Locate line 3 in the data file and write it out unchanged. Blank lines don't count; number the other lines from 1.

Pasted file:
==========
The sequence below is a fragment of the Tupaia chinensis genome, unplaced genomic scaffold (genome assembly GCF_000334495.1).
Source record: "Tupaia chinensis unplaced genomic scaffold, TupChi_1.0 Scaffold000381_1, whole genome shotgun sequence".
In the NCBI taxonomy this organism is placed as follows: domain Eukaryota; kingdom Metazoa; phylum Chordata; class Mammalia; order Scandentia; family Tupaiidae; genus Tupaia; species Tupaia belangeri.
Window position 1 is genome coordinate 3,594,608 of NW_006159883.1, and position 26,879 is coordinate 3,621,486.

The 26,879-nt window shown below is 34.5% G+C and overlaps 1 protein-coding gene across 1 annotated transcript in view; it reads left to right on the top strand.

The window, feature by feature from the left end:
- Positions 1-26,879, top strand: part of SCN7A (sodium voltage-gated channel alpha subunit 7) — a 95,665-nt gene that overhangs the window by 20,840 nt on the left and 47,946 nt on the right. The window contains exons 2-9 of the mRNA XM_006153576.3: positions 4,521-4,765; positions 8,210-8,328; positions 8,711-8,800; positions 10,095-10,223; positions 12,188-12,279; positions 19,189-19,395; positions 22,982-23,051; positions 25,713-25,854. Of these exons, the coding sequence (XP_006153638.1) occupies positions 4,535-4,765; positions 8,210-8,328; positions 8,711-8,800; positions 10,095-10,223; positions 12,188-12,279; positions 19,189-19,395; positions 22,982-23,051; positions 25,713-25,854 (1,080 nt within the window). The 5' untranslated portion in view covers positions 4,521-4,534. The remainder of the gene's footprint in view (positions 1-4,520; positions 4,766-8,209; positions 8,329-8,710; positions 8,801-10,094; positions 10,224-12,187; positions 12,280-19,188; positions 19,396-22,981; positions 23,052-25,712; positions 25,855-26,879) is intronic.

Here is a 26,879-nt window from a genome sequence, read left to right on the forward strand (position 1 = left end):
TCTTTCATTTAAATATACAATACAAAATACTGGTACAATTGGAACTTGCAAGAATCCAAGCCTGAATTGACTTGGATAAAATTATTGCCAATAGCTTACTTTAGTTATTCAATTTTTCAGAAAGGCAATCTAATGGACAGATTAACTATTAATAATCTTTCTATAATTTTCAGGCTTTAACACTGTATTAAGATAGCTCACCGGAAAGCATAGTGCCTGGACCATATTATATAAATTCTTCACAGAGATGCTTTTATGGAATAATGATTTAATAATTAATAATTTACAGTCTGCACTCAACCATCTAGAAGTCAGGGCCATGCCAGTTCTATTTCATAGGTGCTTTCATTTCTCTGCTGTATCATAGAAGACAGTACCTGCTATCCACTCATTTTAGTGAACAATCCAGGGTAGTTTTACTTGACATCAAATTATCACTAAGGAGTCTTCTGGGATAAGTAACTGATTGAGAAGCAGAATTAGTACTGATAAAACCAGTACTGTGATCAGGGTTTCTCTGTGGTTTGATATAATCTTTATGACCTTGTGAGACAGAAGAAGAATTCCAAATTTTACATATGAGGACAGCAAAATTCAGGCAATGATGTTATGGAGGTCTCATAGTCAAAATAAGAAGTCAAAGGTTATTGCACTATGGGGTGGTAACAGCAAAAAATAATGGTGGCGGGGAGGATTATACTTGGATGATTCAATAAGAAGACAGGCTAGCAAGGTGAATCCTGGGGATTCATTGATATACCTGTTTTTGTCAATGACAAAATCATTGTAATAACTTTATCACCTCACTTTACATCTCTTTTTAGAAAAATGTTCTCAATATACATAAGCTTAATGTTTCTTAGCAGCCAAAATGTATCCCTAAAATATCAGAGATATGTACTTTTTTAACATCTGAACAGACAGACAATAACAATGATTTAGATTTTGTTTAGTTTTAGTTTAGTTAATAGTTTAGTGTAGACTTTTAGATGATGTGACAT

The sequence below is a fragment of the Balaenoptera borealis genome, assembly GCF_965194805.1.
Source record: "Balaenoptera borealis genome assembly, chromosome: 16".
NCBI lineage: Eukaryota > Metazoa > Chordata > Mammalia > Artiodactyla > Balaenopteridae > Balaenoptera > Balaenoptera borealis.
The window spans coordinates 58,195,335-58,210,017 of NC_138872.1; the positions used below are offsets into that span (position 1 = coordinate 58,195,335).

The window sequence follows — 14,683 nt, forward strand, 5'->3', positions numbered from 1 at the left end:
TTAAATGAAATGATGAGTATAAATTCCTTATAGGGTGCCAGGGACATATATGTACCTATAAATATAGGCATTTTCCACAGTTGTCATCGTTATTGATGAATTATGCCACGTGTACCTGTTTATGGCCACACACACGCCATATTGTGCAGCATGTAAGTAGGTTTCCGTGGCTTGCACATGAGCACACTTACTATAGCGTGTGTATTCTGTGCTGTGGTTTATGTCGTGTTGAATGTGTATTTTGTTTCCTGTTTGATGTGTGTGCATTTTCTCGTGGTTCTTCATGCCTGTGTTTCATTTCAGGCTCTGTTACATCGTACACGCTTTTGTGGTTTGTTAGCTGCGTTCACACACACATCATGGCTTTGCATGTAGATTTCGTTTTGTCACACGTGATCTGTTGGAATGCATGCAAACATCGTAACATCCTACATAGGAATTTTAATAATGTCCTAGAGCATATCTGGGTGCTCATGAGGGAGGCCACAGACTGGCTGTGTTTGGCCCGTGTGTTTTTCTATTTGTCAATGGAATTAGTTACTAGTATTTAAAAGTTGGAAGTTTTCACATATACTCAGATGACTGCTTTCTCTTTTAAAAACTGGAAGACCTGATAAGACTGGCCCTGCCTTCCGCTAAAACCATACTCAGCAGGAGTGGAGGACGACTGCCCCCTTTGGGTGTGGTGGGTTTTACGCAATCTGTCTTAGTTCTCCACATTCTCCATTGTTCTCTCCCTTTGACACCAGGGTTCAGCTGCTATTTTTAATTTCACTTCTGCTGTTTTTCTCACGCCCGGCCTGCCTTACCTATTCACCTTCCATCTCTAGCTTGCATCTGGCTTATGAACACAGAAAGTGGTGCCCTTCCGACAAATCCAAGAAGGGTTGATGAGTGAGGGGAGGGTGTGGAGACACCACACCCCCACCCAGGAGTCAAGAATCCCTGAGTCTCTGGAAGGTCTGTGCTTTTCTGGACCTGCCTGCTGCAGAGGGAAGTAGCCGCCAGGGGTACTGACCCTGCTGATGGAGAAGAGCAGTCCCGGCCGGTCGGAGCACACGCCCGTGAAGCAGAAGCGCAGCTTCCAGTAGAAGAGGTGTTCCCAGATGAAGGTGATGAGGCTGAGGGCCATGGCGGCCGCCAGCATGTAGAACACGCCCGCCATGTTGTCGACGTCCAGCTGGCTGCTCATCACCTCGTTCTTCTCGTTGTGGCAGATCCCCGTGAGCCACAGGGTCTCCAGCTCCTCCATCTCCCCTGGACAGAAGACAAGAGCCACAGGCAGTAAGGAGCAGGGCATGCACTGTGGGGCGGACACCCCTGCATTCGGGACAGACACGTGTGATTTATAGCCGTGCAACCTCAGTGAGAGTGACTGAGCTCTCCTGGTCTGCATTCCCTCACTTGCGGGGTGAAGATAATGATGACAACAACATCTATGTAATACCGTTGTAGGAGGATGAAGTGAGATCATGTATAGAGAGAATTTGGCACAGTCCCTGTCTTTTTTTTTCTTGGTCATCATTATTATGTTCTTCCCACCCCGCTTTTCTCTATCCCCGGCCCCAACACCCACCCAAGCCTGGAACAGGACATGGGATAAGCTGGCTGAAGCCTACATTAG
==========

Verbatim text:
In the NCBI taxonomy this organism is placed as follows: domain Eukaryota; kingdom Metazoa; phylum Chordata; class Mammalia; order Scandentia; family Tupaiidae; genus Tupaia; species Tupaia belangeri.